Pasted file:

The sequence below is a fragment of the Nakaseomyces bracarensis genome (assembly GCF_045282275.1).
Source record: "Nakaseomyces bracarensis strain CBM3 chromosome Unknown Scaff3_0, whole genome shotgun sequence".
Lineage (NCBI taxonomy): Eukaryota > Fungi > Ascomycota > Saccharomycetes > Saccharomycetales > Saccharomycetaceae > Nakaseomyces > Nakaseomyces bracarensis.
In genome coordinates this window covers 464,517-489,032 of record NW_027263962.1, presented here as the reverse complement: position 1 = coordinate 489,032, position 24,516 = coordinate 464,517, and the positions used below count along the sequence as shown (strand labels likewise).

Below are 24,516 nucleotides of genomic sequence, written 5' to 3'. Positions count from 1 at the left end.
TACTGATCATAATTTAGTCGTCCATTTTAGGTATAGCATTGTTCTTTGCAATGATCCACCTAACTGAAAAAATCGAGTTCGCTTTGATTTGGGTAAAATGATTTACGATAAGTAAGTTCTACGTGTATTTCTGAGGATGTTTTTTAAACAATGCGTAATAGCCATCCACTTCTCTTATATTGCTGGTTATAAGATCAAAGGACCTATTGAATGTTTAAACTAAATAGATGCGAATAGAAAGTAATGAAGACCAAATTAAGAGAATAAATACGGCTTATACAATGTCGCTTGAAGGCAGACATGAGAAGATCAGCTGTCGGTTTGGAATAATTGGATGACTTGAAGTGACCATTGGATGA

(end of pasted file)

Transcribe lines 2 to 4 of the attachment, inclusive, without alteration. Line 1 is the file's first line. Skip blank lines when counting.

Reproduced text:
Source record: "Nakaseomyces bracarensis strain CBM3 chromosome Unknown Scaff3_0, whole genome shotgun sequence".
Lineage (NCBI taxonomy): Eukaryota > Fungi > Ascomycota > Saccharomycetes > Saccharomycetales > Saccharomycetaceae > Nakaseomyces > Nakaseomyces bracarensis.
In genome coordinates this window covers 464,517-489,032 of record NW_027263962.1, presented here as the reverse complement: position 1 = coordinate 489,032, position 24,516 = coordinate 464,517, and the positions used below count along the sequence as shown (strand labels likewise).